}

TypeScript currently won't let an interface extend one of its type parameters. But the first snippet achieves the same thing by roundabout means, so it seems to be just a curious historical limitation and maybe it will be lifted in a future version of the compiler (it's evolving so fast).

In short, the & operator ("intersection of types") allows two types to be merged: it outputs a type that has the capabilities of both input types. This is a vague way of saying it, and it makes "intersection" seem like the wrong name: an intersection is the (usually smaller) subset of items common to two (usually larger) sets. It's the little bit that overlaps. And yet here we're making a type that is "bigger" than the two inputs. To be more precise we need to do exactly the same mental switcheroo I described in TypeScript is not really a superset of JavaScript and that is a Good Thing: a type can be thought of as the set of values that are of that type. Thinking of it that way, only a subset of the values of type A will also be values of type B. So we are indeed talking about an intersection: of two sets of values.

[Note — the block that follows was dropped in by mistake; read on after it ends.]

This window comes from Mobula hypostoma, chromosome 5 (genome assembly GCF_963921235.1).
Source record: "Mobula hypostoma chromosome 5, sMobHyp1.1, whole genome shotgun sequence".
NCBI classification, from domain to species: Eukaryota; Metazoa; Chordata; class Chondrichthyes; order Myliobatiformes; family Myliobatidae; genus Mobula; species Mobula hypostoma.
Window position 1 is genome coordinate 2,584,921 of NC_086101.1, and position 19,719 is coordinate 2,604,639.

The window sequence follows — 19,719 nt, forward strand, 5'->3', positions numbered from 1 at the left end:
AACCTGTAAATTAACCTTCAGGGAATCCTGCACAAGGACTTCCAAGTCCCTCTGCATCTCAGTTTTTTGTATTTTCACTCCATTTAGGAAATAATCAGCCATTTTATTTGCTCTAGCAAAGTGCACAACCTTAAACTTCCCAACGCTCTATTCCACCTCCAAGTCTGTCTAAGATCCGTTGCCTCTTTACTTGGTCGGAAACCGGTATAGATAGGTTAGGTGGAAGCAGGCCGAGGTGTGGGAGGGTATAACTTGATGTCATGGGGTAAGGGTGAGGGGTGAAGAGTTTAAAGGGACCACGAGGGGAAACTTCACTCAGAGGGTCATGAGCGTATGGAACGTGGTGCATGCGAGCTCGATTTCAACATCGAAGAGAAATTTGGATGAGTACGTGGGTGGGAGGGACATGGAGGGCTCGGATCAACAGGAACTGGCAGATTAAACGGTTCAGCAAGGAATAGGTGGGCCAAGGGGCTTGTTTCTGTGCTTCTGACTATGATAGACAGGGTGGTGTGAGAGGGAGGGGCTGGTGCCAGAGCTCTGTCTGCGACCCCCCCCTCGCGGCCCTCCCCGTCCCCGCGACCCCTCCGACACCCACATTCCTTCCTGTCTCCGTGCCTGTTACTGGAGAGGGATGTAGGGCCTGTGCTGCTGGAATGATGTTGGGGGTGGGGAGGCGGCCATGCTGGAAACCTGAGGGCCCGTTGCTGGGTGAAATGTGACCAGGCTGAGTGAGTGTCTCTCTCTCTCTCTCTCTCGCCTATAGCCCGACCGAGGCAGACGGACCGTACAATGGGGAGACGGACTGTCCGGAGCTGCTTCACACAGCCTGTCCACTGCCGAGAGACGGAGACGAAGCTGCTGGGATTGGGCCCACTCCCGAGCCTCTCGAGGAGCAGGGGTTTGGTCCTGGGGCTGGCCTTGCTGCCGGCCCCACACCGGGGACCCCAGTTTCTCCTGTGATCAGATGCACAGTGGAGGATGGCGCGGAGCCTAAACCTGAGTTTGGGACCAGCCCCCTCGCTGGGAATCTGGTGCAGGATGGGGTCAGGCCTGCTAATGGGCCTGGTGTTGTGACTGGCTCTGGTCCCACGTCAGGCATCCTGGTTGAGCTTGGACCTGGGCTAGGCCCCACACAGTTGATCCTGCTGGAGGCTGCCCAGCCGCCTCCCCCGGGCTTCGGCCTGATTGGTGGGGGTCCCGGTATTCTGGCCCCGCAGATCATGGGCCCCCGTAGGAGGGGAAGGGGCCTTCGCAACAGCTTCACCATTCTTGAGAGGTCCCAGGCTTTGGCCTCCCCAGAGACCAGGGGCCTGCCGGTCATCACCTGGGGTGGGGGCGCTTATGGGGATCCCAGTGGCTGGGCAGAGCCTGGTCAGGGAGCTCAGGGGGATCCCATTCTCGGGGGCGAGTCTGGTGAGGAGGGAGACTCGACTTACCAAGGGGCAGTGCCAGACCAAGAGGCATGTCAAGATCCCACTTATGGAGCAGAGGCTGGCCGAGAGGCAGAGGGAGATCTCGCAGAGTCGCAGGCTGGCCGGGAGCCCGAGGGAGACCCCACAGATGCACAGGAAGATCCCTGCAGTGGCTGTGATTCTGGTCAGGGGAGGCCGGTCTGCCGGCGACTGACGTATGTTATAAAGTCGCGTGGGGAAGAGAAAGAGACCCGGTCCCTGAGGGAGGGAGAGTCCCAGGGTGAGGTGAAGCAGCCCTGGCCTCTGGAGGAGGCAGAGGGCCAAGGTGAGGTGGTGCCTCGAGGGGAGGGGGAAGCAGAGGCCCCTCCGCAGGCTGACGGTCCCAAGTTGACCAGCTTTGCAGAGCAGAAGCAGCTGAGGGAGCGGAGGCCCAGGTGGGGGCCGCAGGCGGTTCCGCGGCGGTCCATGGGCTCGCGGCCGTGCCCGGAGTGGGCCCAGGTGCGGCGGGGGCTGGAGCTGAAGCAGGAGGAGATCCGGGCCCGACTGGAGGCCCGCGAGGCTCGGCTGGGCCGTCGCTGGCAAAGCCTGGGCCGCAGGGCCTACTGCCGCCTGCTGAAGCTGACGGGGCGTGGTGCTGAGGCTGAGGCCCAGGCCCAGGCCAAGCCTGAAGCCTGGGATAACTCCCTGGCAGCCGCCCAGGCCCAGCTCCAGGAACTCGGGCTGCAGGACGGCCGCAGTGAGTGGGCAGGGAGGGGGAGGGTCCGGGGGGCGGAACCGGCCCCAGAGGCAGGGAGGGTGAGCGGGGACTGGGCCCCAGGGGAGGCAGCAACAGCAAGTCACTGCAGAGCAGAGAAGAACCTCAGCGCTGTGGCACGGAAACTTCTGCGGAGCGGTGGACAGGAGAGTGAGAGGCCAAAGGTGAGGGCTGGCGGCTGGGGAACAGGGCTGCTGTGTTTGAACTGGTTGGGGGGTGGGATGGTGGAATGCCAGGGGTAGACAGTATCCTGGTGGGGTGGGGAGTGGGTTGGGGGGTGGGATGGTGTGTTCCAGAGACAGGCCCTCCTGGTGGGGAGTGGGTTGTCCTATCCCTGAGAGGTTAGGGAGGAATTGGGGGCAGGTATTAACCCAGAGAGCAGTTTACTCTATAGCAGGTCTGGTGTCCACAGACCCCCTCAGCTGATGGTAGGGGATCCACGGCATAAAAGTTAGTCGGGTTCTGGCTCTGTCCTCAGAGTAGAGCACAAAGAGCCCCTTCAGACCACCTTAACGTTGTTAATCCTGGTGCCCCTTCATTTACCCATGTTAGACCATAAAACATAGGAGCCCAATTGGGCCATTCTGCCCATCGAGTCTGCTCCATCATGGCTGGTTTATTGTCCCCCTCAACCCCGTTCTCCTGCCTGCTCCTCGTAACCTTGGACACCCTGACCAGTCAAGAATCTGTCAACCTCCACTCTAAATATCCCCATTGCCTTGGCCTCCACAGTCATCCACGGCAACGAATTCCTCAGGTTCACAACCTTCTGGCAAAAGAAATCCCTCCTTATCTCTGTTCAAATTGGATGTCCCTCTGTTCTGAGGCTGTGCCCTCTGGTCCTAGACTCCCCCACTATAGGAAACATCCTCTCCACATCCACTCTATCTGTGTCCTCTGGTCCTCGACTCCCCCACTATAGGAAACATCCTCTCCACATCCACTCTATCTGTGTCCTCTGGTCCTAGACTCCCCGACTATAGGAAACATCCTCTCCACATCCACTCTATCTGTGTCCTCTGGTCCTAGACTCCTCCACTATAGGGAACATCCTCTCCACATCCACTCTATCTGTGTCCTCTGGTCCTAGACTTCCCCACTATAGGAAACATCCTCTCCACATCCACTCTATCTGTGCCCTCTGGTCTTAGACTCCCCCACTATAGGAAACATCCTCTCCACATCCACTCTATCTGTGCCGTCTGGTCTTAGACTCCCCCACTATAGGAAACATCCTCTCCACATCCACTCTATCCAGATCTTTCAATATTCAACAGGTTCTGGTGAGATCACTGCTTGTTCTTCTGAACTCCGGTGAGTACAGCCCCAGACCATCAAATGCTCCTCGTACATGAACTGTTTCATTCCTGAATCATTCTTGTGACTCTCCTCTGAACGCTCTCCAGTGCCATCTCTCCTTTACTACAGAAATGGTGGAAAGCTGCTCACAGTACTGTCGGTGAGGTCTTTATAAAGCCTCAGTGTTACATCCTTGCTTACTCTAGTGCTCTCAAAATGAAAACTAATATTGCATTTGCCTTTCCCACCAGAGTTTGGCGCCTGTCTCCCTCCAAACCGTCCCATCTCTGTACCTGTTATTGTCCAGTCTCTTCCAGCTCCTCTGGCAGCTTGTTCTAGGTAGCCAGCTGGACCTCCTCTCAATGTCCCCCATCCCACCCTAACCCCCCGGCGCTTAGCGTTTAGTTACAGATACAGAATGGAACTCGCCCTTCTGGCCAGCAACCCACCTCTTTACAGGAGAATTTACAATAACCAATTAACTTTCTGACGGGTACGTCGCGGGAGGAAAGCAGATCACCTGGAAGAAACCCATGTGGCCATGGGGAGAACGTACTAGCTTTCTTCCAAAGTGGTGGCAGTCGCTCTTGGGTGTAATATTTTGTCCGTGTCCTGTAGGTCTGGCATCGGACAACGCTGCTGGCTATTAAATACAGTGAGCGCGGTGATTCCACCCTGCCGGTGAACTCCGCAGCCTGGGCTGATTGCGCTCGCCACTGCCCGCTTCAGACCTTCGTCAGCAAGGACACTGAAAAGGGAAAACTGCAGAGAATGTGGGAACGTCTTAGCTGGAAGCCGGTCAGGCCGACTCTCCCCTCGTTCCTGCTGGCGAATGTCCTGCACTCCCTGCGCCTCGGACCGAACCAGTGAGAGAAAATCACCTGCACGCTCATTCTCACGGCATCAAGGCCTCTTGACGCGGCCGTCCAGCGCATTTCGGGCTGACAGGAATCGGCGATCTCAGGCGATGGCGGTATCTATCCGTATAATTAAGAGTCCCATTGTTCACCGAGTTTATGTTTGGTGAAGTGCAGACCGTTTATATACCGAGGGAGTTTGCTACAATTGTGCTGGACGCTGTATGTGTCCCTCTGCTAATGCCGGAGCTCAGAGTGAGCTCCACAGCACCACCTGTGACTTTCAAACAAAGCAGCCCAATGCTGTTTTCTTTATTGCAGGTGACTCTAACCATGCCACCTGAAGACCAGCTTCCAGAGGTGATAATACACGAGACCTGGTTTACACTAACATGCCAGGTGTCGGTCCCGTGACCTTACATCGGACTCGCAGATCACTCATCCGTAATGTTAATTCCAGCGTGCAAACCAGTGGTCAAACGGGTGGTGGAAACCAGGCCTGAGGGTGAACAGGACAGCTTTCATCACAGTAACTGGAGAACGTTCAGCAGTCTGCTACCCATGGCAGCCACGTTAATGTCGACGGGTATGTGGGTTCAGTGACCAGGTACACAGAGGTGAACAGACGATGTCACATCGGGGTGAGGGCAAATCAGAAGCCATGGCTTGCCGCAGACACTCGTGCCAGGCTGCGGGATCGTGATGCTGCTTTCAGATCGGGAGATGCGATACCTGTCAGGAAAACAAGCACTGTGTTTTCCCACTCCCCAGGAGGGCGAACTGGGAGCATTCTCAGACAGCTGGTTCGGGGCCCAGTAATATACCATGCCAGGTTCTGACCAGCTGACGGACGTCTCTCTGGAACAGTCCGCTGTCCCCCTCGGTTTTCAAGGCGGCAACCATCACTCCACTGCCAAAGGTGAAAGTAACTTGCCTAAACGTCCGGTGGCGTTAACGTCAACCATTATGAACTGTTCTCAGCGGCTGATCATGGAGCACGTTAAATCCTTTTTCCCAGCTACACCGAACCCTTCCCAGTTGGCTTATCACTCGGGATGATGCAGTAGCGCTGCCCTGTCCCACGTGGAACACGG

The end product is a function that, as well as being directly callable, also has a couple of methods, add and remove, tacked onto it. Note that they each return a Multicast of exactly the same type; this is because (like C# delegates) I've made them immutable: you can't change what's on the list of an existing Multicast, but you can get a new Multicast with whatever alteration you require.

The implementation works by defining an object that implements Subscribable, and then "merging" it onto a forwarding function.